The government is banking on its robust domestic tax collection system which is highly digitised through the use of Electronic Billing Machines (EBM), and widening the tax base to fund 60 percent of its budget in the fiscal year which begins on July 1.

While presenting the budget to Parliament, outgoing Minister of Finance and Economic Planning Uzziel Ndagijimana said priorities include strengthening the health system, supporting agriculture and livestock productivity, scaling up social protection coverage, improving the quality of education and creating employment.

“Our economy is forecast to grow by 6.6 percent in 2024 and 6.5 percent in 2025. We also project that it will maintain an increasing trend to 6.8 per cent in 2026, and 7.2 per cent in 2027, especially following global political and economic issues,” Mr Ndagijimana said.

The government will also prioritise the reduction of the fiscal deficit from 6.7 percent of GDP in 2023/24 to 5.2 percent in 2024/25, 3.4 percent in 2025/26 and 3.1 percent in 2026/27. Although analysts have described Rwanda’s debt as manageable, it continues to rise, and will grow further in the coming fiscal year.

“Our public debt to GDP stood at 73.5 percent in 2023 and is expected to rise to 78 percent in 2024 before decreasing to 77.2 percent in 2025, 74.8 percent in 2026 and 73.9 percent in 2027.

This will require rationalisation of spending such as adoption of online meetings and reduction in travel expenses,” Mr Ndagijimana said.

Headline inflation is projected to decline to 5 percent in 2024, from 14 percent in 2023.


In Burundi, the budget will rise 15.9 percent to BIF4.4 trillion Burundi ($1.5 billion) in the 2024/25 financial year starting in July, largely because of the unfreezing of civil servants’ salary bonuses, Finance Minister Audace Niyonzima said.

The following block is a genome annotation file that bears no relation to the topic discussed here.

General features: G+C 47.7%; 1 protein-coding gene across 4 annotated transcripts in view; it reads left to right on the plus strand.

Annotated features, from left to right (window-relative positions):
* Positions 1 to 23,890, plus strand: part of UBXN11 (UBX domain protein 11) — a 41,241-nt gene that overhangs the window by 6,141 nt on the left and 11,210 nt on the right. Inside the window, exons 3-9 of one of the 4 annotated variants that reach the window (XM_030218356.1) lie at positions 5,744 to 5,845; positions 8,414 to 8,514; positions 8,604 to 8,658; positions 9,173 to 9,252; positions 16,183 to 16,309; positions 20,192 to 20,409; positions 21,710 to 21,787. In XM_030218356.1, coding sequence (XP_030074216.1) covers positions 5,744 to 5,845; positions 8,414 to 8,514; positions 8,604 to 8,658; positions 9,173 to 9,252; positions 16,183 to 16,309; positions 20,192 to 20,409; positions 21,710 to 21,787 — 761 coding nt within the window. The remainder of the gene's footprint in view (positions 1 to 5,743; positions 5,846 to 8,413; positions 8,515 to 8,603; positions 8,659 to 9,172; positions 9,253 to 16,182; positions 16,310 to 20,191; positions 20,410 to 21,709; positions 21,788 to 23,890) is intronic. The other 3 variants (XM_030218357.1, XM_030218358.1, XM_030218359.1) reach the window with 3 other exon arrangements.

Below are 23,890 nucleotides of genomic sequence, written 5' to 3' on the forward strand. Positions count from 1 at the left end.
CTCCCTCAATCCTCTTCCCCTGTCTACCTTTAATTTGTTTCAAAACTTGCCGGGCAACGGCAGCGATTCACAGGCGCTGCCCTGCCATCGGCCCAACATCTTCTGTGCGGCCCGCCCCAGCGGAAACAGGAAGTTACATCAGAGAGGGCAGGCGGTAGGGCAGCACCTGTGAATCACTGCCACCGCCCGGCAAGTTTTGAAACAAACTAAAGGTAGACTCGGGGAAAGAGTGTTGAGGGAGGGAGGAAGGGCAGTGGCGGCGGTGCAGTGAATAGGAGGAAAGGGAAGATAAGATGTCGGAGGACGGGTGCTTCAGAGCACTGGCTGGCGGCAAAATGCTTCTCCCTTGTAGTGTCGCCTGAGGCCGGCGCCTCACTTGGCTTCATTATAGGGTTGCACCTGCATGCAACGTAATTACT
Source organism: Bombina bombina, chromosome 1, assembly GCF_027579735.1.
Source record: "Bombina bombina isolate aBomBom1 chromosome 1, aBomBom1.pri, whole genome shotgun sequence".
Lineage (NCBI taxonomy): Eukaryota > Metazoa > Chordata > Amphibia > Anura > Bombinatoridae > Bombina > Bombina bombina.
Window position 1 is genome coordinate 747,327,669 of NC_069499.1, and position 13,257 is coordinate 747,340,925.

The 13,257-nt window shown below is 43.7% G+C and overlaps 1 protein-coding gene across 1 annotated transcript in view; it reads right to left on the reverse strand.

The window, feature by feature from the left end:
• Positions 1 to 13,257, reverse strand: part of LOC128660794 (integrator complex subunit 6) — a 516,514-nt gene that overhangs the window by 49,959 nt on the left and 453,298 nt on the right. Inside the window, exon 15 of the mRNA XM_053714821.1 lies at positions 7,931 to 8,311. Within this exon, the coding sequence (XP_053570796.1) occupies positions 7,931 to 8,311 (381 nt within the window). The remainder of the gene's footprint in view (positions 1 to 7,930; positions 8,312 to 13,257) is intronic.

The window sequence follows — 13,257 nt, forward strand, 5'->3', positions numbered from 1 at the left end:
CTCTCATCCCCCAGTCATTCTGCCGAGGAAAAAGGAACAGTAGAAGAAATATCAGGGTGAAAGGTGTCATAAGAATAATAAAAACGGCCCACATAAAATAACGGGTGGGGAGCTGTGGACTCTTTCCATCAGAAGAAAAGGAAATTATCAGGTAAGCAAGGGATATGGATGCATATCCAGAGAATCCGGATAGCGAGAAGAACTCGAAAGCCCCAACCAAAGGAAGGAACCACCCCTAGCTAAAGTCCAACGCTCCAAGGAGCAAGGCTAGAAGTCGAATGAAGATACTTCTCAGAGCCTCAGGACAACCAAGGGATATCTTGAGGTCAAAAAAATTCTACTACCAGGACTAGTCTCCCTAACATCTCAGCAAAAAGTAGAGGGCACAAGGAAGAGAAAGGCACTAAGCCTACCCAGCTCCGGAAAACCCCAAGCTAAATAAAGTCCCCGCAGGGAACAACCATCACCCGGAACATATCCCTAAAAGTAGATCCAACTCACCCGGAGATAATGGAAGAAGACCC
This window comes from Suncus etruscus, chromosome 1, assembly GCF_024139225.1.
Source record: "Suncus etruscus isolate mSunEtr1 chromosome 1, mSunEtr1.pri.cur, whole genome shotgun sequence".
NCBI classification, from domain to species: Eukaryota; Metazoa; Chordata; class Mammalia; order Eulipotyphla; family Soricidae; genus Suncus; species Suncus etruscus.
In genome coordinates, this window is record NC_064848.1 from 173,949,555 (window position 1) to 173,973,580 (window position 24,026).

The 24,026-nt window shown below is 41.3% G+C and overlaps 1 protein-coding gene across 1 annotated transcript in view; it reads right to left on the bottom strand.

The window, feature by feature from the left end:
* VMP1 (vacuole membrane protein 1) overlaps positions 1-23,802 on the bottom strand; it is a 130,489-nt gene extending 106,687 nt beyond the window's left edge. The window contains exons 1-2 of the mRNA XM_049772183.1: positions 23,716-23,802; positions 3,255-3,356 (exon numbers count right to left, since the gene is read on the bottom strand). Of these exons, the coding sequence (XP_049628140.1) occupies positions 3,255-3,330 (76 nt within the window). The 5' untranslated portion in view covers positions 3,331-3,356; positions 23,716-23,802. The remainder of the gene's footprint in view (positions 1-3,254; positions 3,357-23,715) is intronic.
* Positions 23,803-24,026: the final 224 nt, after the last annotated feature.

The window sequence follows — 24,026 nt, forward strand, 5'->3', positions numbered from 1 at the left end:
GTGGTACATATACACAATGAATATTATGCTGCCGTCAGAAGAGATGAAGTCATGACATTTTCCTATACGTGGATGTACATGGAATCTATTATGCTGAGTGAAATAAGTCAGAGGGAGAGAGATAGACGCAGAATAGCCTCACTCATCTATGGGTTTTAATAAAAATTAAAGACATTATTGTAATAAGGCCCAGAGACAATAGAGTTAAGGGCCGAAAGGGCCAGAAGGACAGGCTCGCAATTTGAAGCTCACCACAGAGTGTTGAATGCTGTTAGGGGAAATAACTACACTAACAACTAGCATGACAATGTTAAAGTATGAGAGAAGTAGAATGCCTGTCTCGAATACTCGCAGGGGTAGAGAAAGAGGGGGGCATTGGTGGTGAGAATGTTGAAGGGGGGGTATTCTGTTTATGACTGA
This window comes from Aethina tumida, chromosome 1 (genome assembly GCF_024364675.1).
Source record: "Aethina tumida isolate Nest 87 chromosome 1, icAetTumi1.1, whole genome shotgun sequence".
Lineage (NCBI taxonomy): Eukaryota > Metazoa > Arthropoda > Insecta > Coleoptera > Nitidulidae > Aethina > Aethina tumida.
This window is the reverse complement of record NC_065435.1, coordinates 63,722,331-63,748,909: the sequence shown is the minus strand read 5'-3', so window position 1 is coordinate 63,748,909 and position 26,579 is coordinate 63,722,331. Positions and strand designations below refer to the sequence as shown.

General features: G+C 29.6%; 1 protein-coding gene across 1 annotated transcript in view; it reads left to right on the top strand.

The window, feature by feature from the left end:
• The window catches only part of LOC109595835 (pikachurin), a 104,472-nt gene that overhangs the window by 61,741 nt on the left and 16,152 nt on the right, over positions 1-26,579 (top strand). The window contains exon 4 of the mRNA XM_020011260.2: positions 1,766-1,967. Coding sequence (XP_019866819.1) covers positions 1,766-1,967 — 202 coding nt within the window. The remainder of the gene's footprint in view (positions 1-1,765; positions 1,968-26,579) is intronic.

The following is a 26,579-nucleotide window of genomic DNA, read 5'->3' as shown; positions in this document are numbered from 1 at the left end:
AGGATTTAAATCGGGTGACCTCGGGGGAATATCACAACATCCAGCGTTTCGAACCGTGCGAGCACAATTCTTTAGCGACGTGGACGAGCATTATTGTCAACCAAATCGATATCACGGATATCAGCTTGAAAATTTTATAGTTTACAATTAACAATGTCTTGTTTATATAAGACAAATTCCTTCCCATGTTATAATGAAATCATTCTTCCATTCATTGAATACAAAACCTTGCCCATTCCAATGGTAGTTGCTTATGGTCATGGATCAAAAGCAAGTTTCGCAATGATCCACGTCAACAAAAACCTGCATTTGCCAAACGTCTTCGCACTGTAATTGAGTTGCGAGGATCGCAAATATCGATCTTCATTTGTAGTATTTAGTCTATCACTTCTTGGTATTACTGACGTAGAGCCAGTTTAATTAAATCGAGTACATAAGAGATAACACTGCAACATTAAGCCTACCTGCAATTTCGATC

The economy is expected to grow 5.4 percent, from 4.2 percent in 2023/24, boosted by government investment programmes and improved cooperation with the country’s development partners, Mr Niyonzima said.

Burundi, a landlocked country of 13.2 million people, where 80 percent of the population is employed in the agricultural sector, has a rosy outlook underpinned by favourable rainfall, a gradual resumption of investment in the mining sector, strategic public investment, and the knock-on effects of fiscal, monetary, and foreign exchange policy reforms, the World Bank says.

Salaries were frozen in 2015 by the government after donors slapped sanctions on the East African country following political turmoil. The sanctions were lifted in 2021.

“The priority allocations retained in this draft budget, which are at the origin of the budget increase, include salaries and bonuses which have increased significantly,” Mr Niyonzima said.

The budget will be funded equally from internal and external revenues, leaving a forecast deficit of BIF 441.9 billion next financial year, up from BIF 426.5 billion in 2023/24.

Report by James Anyanzwa, Bernard Busuulwa, Bob Karashani, Luke Anami, Moses Gahigi and Reuters.